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  • Expect updates to this topic frequently. Some questions/clarifications may be deleted as they're incorporated into this top-level post until we get to the actual Contest start date. This isn't an attempt at censorship or co-opting ideas, rather a way to keep this thread in particular tight and focused. Sorry if it frustrates you, as that is definitely not the intention, but it's how this thread will be moderated for the next few days.

    We seriously want to nail an incredibly usable and clean default theme for 2.3 themes for 2.3. To do this, we’re going to need great design and pattern libraries to reset the standards for users of the Manager. I’d personally love to see several key areas focused on: custom dashboards on login, content creation/editing, the system settings, and a media manager. Cleaning up the installation experience would be a win, too. The media manager is admittedly up in the air for initial release, as we want to do it right, but it is a very big priority overall.

    This week, MODX community member Peter Knight (EdenWeb) posted his interpretation for the design of the new MODX Revolution 2.3 Manager UI and got some traction on implementation. He was building from some of the other work people have done in the current dev branch of 2.3, which is now available as a preview. Peter’s work was preceded months ago by Phil Steer, who likewise did an awesome re-imagination of the Manager, and the team at Sterc posted pixels, too.

    So as outlined in today's blog post, let the games being. More details coming soon, and likely appended to this post as they're available. Updates/rules/guildelines follow … check back regularly:

    Judging
    The MODX team will have the final call on the winners. It'll be based on usability, quality and attention to detail, great typographic chops, size of the delivered product, the current lunar phase, degree of mobile-responsiveness in an admittedly constraining ExtJS 1.3.x framework (though granted if you pull anything sensible off you're a supernatural genius from another planet), and size of the overall final JS and CSS. We'll bring in people from the outside to help judge, but let's be honest, it's purely up to our discretion and arbitrary. We've worked for nine years at this so we think we've earned the right to make the final call, and we do promise to not play long-term-insider favoritism. Clean up the Sass a ton, cut a ton of cruft out (there's lots that can be trimmed!), and make it sexy! (Gah! Tripped up by my own bad words filter: s e x y)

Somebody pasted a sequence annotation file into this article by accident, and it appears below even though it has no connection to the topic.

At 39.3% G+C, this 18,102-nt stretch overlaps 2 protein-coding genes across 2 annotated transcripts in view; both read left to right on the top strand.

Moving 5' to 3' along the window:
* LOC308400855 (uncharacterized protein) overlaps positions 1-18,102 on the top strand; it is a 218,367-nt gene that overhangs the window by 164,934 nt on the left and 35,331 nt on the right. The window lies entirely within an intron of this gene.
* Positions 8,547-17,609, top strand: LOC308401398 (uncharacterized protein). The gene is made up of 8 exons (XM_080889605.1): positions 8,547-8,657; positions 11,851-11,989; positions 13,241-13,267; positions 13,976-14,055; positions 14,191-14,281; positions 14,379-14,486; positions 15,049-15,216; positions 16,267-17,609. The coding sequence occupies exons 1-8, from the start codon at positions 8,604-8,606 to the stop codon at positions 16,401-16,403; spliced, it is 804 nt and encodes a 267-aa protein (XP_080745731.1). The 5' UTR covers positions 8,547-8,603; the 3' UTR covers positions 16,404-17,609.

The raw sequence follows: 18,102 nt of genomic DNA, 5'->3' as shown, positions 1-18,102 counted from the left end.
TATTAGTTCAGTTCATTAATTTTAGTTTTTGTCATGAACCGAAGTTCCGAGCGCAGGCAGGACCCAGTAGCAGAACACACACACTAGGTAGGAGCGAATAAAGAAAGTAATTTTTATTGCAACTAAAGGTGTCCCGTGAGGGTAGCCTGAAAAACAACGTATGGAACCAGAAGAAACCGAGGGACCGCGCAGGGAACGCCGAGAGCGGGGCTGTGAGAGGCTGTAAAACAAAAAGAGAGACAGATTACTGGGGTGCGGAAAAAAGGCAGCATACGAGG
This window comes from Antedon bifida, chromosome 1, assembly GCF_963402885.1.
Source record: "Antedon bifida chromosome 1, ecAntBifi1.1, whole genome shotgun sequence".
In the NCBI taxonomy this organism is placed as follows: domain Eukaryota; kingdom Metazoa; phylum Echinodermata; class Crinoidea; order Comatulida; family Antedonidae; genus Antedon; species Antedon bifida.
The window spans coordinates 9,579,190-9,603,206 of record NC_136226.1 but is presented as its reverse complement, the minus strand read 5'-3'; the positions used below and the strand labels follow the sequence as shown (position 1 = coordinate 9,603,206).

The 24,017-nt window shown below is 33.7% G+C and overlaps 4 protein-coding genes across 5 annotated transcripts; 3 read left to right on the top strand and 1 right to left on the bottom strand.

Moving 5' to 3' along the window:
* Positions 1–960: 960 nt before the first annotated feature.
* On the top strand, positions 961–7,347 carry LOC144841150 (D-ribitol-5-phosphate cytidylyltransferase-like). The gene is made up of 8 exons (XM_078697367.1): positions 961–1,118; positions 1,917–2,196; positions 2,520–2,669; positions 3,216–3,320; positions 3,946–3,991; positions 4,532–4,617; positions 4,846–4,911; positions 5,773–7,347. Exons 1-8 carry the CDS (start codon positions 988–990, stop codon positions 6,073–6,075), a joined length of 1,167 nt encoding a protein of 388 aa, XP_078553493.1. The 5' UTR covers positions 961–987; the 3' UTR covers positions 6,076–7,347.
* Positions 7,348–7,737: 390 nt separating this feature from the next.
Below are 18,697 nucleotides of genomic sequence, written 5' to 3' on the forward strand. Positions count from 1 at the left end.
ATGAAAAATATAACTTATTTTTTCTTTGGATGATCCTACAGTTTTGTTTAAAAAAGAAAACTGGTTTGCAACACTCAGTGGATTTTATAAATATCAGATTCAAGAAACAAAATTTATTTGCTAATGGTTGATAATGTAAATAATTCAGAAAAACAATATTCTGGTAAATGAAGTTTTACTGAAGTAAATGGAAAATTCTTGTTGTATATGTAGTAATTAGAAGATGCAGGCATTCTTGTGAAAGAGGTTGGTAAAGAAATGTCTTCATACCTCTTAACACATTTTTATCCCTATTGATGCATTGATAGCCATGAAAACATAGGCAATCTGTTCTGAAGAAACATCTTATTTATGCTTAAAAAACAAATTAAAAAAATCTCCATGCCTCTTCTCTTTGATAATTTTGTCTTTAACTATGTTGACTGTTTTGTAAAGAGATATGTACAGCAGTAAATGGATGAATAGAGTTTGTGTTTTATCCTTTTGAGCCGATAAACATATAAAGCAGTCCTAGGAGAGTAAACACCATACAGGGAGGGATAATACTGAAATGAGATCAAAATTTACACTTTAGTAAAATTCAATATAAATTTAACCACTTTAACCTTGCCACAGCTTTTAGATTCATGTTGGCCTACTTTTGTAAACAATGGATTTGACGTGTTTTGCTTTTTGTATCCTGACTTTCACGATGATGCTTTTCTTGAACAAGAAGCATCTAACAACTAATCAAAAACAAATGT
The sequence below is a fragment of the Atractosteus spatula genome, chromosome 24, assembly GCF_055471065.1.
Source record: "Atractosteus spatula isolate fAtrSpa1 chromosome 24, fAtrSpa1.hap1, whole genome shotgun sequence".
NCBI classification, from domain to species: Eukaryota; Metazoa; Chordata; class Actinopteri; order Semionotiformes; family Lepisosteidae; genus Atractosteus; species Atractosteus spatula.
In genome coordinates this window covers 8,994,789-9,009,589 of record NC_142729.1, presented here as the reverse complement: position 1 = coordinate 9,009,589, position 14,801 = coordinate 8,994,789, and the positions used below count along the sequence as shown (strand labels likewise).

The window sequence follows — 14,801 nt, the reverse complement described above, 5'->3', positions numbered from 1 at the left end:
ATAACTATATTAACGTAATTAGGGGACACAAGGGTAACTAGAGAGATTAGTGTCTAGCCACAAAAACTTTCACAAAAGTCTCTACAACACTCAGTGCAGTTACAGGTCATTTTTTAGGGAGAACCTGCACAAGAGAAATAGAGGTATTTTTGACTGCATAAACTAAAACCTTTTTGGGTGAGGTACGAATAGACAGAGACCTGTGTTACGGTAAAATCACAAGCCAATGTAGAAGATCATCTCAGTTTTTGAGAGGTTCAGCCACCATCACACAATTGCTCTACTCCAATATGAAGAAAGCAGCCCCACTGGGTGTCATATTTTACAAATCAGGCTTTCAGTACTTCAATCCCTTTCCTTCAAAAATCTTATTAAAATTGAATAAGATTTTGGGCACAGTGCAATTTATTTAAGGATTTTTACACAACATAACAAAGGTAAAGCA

Timeline
    2-3 weeks from go. Tops. Be crafty and get a head start now, because "go" is coming really soon.

    Prizes
    We want to encourage people to collaborate and form ad hoc teams, so prizes will be awarded on an "up to" basis. If there's an ad hoc group consisting designer, a developer and a UXer on board, that's up to 3 (our max). If it's a company that employs all three people (I'm looking at you, Sterc tongue ), you get 1. If cash winds up being involved, it'll be split between the 1-to-3 winners equally. Hardware? Flip a coin. Your theme may even wind up or inspire the default 2.3 theme.

    How
    You have to be able to work with Sass. JP and Jay will document how it's set up for MODX Manager themes in the immediate future, and JP will be available in this thread to coach you through it and help you get started. If I can make it work, trust me, you can! Lots more blanks to fill in here …
    UPDATE: It's your theme. You don't have to use Sass unless you are shooting for your theme to become the default.

    What
    You'll be responsible for providing a theme directory we can pop into our own local installs and experience right then and there. If it requires updates to the Manager outside of the theme directory, that's really ambitious and we're totally up for that, but it has to be broadly compatible with relative modern browsers down to IE9. They'd also need to be approved by our Lead Architect, like any other pull request.

    Legal
    We're probably breaking all sorts of guidelines for running a "contest" like this, so things are subject to change, and it's not actually a sweepstakes/contest/whatever it is that might get us in trouble. You also might one day find an unmarked envelope/box/container/stray cat and wonder where the hell it came from and how it got there. Wasn't us. You might also be liable for taxes for the cool things contained inside said previous container, but we're not tax advisors, so consult yours. Besides, we have no idea what you're talking about. Mileage may vary. Actual prizes delivered may be different from those shown. Etc.

    more updates and changes subject to come, until this line goes away [ed. note: dinocorn last edited this post 7 years, 7 months ago.]
      Ryan Thrash, MODX Co-Founder
      Follow me on Twitter at @rthrash or catch my occasional unofficial thoughts at thrash.me
    • stalemate resolution associate Reply #2, 7 years, 7 months ago
      Hi Ryan,

      Maybe this question is a bit premature and should be reserved for something like MODX 3, but could we also at some point in time have a contest for the developers side as well? I'm thinking of something like the Oscars with categories like "Best ExtJS Death", "Best Ajax Call in a Supporting Role" or "Best Überbar Implementation"?

      Regards,
      Tom
      • You had me at "ExtJS Death". Kidding! (sorta… )

        We are focused on MODX 2.3. For context, see http://modx.com/blog/2014/01/24/the-secret-behind-our-silence/ … not that 3.0 is important and a significant mental anchor point, but the reality is it's just a label. We'll crank out great stuff as fast as possible and faster with help from talented folks in the Community.

        But as far as figuring out some killer leaderboard type things, if we can define the parameters and interaction points collectively, we can definitely code it and make it happen. We've long wanted to do that, too. wink